Those details can be made public, Mr. Pavlov insists, because they do not constitute state secrets. The case is thus a test of whether Mr. Pavlov’s anti-secrecy push can survive Russia’s latest wave of repression. And it could determine his professional future: If he is convicted, he faces 480 hours of community service and would lose his ability to practice law.
Mr. Pavlov’s current state of limbo could last for a year or more, he figures. At his house near the coast, he has his giant swing to distract him — he and his wife fashioned it out of a trampoline during the coronavirus lockdown last year — and his dogs, Hard and Easy.
He is heartened by the public “signal” sent to the Kremlin by lawyers, writers and other prominent figures who have signed open letters on his behalf. In the past, such declarations of support would go a long way toward freeing one of his clients. But times may have changed, he fears, with new arrests of journalists, activists and politicians making headlines with numbing frequency in recent months.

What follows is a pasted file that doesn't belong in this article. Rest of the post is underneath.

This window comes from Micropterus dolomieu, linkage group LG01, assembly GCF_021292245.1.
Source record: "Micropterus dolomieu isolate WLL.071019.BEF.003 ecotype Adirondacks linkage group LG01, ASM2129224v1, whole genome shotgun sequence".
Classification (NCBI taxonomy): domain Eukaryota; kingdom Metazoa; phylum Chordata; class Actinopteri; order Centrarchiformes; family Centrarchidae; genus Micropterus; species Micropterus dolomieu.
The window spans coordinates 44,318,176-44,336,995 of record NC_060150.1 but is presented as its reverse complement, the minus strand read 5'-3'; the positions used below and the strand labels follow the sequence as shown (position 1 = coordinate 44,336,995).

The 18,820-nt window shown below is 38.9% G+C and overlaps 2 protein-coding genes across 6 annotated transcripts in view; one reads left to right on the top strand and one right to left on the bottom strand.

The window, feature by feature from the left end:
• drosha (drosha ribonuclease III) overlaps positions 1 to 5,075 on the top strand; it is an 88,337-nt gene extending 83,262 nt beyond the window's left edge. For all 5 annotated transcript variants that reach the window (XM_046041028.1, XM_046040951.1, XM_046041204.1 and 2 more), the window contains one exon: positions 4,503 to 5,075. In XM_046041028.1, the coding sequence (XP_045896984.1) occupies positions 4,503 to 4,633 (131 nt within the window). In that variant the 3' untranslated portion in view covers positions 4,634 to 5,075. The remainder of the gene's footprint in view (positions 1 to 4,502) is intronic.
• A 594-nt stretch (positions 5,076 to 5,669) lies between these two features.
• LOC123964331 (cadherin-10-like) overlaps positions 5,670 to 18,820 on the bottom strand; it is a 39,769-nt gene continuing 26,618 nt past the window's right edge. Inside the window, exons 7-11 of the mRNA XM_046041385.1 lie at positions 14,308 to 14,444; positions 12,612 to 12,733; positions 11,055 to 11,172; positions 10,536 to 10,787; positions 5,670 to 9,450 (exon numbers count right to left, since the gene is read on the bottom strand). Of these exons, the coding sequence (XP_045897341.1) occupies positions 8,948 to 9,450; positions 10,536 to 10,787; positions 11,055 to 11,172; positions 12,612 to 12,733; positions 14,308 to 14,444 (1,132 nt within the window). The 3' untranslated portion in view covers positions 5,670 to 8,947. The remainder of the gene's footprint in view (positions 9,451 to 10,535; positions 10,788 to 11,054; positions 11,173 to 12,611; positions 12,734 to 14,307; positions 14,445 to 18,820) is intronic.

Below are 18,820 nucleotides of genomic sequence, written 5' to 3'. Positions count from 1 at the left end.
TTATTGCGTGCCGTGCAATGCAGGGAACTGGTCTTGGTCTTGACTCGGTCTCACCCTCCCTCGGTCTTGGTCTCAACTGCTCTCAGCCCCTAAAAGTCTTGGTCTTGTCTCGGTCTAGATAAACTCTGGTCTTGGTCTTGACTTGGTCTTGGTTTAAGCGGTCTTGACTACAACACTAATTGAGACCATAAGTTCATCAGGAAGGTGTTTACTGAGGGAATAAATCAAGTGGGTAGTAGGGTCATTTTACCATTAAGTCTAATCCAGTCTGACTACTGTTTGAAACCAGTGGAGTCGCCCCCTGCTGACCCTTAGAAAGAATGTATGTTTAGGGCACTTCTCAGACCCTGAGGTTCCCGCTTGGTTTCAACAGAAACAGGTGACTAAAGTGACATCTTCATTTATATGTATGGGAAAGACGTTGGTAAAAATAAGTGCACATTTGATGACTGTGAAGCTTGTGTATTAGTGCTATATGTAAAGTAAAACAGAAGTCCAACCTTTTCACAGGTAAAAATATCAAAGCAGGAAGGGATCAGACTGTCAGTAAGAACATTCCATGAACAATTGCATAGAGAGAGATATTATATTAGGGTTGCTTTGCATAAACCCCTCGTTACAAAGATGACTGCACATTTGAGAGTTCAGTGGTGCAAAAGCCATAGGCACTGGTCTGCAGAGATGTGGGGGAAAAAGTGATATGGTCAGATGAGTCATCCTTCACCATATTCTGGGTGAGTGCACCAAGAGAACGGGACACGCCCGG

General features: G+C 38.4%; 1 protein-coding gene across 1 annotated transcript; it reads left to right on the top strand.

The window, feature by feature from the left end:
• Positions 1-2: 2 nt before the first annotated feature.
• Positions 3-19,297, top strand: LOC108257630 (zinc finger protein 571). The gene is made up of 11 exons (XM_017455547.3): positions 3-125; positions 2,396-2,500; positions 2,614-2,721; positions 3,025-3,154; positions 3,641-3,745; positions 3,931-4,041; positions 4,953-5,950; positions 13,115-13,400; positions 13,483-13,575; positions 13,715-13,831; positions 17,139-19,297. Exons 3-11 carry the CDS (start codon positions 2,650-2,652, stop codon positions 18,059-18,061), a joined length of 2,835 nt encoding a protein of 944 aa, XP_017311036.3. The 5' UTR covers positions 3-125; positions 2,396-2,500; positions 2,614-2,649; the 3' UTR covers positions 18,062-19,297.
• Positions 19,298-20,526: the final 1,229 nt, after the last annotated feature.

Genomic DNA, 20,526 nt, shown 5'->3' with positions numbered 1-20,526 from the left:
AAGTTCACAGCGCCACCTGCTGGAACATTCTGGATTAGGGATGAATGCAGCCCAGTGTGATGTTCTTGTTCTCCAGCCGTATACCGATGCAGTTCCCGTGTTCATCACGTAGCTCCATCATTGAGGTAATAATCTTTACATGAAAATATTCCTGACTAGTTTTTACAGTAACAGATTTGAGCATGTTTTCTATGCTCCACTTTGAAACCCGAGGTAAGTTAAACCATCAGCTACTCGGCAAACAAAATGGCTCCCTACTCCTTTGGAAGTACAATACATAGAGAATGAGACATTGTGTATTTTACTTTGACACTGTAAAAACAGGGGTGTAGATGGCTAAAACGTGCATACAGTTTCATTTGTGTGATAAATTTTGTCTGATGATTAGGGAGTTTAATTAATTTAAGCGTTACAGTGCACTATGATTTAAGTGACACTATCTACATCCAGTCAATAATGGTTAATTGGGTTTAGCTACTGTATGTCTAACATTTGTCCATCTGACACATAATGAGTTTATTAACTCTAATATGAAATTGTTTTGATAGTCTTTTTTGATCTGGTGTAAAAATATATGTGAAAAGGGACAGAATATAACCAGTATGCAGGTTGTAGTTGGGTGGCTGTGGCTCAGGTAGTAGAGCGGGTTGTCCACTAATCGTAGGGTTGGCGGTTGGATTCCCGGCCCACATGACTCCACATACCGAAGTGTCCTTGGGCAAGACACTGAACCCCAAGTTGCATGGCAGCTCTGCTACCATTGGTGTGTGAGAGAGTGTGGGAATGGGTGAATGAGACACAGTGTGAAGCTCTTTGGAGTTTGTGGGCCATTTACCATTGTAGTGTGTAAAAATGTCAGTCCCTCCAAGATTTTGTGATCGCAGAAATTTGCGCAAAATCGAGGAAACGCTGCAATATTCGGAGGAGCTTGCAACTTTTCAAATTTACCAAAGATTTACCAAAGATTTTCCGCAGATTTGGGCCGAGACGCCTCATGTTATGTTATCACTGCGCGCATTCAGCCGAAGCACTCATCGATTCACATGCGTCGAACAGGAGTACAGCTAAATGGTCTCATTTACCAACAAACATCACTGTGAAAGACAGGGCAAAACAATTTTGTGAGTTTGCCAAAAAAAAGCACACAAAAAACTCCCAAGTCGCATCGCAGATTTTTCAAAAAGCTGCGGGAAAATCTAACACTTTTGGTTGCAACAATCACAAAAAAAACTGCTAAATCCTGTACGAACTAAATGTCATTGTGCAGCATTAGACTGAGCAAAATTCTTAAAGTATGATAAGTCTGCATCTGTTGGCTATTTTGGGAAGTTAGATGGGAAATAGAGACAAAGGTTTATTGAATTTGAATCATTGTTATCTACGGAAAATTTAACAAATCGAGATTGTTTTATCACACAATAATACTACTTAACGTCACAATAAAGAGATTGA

“If the authorities hear this signal and open their jaws, then everything will be fine,” Mr. Pavlov said, referring to his own fate.
The danger, he said, is that the public is becoming inured, emboldening the government to act with still more impunity.
“People’s pain threshold has gotten much higher,” he said. “They have become less sensitive to the bad things the state does.”
Anton Troianovski is the Moscow bureau chief for The New York Times. He was previously Moscow bureau chief of The Washington Post and spent nine years with The Wall Street Journal in Berlin and New York. @antontroian